Tantrums Over? Spain to Let Children Out, Aims for May Lockdown Ease

April 22, 2020 Updated: April 22, 2020

Relieved Spanish parents welcomed on April 22 a decision allowing children out on short walks for the first time in more than a month as the government contemplated a broader easing of one of the world’s strictest CCP virus lockdowns by late May.

With the world’s second most infections at 208,389, and Europe’s second highest death toll of 21,717, Spain’s tough restrictions have included a controversial ban on children leaving their homes since mid-March.

However, on Tuesday night, the government bowed to public pressure and said those under 14 would be able to take short walks outside under supervision from the weekend.

The cabinet had initially said children would only be allowed to accompany parents to buy food or medicine, provoking a social media backlash and pot-banging protests on balconies.

Parents welcomed the concession, though it came late for some, stretched to the limit after nearly six weeks cooped up at home.

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Josep Pons wearing a face mask walks among abandoned roses at his family rose plant nursery Flors Pons in Santa Susanna, near Barcelona, Spain, on April 22, 2020. (David Ramos/Getty Images)

“The escalation of anxiety, tantrums, irascible behavior… have been in crescendo,” said Dr. Iban Onandia, 35, a neuropsychologist in the Basque province of Bizkaia, adding that children had paid an “indecent” price during the lockdown.

“The truth is that the educational system we have is not up to the job either because they’ve left many children to their own devices, including my own,” added the father of two children, aged four and two.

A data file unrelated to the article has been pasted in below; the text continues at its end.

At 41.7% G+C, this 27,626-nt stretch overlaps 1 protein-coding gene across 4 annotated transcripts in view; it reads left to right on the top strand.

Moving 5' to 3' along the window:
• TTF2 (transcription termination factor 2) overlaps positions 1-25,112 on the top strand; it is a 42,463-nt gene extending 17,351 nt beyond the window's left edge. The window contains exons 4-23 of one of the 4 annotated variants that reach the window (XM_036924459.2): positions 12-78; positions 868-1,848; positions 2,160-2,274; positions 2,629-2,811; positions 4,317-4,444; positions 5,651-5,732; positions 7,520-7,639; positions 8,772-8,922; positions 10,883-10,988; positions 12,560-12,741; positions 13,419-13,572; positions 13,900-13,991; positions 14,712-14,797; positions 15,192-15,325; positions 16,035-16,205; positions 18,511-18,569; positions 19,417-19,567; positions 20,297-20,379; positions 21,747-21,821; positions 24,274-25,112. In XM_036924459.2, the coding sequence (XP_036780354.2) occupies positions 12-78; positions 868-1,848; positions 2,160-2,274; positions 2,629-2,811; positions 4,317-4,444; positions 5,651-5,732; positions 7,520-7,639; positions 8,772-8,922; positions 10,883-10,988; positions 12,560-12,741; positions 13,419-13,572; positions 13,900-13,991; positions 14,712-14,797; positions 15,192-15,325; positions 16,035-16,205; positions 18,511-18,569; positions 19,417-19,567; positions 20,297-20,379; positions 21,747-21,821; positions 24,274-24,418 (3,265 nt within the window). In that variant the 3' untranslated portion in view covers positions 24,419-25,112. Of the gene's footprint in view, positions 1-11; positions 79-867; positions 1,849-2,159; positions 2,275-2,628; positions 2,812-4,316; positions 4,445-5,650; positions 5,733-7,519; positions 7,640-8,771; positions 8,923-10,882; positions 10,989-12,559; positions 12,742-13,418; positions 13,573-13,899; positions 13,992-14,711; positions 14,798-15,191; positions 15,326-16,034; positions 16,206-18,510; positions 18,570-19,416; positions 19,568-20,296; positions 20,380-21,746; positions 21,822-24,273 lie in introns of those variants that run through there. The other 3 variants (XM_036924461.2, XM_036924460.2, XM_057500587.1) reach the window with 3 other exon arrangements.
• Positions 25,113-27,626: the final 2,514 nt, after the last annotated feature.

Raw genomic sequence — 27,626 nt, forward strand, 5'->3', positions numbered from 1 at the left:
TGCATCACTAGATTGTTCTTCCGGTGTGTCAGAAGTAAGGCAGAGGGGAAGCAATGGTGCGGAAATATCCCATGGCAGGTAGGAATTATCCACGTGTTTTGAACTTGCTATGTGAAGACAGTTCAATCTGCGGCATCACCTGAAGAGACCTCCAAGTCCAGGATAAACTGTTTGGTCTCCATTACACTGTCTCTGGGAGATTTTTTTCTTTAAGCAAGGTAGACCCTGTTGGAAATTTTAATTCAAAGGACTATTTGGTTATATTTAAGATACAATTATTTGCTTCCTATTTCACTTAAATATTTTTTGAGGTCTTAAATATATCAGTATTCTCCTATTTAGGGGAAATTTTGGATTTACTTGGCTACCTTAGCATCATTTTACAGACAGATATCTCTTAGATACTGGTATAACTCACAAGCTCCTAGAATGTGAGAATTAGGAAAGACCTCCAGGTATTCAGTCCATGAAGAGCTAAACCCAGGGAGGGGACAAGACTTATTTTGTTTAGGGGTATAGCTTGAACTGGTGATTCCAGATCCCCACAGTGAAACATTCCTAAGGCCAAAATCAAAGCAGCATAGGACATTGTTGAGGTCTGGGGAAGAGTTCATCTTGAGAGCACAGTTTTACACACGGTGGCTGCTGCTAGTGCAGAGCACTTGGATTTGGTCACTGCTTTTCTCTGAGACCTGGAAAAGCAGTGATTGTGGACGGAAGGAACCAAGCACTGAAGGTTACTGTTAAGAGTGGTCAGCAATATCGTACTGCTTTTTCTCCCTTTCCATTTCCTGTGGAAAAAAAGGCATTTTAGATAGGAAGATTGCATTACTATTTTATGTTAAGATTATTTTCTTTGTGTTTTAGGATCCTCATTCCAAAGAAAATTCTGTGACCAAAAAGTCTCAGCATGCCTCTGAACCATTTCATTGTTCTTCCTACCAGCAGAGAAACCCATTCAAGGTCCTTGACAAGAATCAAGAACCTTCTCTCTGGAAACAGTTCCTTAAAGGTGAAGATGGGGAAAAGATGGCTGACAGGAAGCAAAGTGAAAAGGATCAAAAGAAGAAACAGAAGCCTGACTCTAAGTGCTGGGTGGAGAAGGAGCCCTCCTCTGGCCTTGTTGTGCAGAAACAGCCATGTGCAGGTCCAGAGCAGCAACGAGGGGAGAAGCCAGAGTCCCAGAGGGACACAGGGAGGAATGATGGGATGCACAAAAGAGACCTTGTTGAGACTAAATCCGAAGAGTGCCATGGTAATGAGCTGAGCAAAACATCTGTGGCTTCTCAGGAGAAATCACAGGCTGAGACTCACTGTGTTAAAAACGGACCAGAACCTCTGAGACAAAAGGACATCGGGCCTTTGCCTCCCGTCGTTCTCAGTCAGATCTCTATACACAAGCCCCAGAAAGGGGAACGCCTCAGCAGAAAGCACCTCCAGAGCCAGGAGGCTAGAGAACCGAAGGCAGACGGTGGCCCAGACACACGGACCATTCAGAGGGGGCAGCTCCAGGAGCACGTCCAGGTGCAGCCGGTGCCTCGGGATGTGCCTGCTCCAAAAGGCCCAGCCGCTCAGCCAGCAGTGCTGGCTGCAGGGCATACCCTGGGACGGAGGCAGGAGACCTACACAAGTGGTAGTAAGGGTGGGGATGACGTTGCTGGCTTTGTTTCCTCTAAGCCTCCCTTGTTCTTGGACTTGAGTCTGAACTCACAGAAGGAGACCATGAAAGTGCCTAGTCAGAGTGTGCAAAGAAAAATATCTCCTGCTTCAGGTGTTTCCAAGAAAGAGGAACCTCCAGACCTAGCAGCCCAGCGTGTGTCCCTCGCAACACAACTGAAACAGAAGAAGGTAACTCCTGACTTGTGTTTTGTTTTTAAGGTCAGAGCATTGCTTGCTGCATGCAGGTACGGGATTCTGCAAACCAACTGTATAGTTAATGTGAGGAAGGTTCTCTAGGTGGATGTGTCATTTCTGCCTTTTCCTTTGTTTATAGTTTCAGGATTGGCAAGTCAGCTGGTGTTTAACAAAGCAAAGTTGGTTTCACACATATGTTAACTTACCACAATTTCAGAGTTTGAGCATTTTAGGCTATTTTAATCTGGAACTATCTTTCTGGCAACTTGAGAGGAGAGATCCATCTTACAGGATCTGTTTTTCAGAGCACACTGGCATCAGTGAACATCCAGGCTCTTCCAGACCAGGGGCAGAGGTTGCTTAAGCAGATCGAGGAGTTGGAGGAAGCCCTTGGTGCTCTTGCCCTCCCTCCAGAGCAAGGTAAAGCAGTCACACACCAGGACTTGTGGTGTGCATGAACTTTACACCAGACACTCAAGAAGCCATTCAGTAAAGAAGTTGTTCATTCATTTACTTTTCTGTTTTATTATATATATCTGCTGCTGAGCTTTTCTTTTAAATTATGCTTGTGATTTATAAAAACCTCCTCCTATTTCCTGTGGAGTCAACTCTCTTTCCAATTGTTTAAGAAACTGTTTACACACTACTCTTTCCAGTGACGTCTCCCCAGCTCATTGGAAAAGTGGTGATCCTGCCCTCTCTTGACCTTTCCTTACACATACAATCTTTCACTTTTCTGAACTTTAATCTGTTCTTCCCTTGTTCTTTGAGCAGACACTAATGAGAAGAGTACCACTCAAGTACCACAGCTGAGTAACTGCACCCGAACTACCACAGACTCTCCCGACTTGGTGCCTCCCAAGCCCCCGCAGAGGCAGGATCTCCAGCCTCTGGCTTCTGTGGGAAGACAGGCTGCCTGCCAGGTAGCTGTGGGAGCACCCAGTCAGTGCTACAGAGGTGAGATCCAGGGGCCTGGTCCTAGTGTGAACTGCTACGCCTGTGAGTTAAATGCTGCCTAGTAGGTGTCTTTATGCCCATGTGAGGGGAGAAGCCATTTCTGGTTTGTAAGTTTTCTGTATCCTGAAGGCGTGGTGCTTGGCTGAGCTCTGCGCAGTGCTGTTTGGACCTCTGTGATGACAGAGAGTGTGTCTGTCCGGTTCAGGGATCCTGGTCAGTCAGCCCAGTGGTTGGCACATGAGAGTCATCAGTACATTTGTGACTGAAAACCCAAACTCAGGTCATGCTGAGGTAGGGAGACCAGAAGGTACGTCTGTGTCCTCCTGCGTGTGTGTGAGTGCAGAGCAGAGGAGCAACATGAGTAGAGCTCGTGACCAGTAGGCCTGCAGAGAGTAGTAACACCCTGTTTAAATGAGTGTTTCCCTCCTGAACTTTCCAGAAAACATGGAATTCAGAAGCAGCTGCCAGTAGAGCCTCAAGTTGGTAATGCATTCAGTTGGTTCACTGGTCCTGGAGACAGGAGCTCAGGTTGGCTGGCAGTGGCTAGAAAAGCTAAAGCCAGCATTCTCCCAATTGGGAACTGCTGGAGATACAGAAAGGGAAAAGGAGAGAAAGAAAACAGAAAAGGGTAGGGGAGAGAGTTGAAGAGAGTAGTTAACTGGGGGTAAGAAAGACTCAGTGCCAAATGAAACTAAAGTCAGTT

Ramon Motta, a Madrid-based maitre d’hotel with two daughters Carla, 11, and Ariadna, 8, resorted to setting up a tent in their fifth-floor apartment to keep them entertained.

“We have Disney+, Netflix, and videogames, but you don’t want your kids spending five-six-seven hours in front of a screen, yet at the same time there’s not much else to do,” he said.

“After such a long time locked in, kids and parents start losing patience pretty quickly. A couple of times Carla went into a tantrum.”

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A volunteer disinfects the streets of the town during the CCP virus pandemic in Zahara de la Sierra, Spain, on April 20, 2020. (Juan Carlos Toro/Getty Images)

Tomato-Throwing Fiesta Off

As his left-wing coalition marked 100 days in office, Prime Minister Pedro Sanchez sought parliamentary approval to prolong a state of emergency until May 9—the third such extension.

With the epidemic seemingly past its peak, the lockdown could start to be phased out toward the end of May, though measures will be eased gradually, he told lawmakers.

“We will be going back-and-forth depending on how the pandemic evolves,” he said.

A sharp slowdown in infections has Spaniards optimistic their nightmare may be easing, and officials are turning their attention to restarting the flagging economy.

In one sign of nascent recovery, carmaker Volkswagen’s Spanish unit SEAT, which employs around 15,000 people, said it plans to resume production from April 27, though with 3,000 CCP (Chinese Communist Party) virus tests a week on its workforce to minimize risk.

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A man takes pictures with a smartphone as revelers throw tomatoes during the “Tomatina” festival in Bunol, Spain, on Aug. 29, 2018. (Jose Jordan/ AFP via Getty Images)

But in the latest blow to Spain’s vital tourism industry, authorities in the Valencian town of Bunol postponed the 75th annual “Tomatina” festival, where thousands gather every August to pelt each other with fresh tomatoes.

It was the first cancellation since 1957.

On Tuesday, the San Fermin bull-running fiesta in Pamplona was also suspended, for the first time in four decades.

Spain has been pressing for a stronger European Union-wide economic response, including a 1.5 trillion euro ($1.63 trillion) fund financed by perpetual debt to support the bloc’s worst-hit members.

Sanchez said an initial consensus on the financial response should be reached at a summit on Thursday.

By Nathan Allen and Emma Pinedo

Epoch Times staff contributed to this report.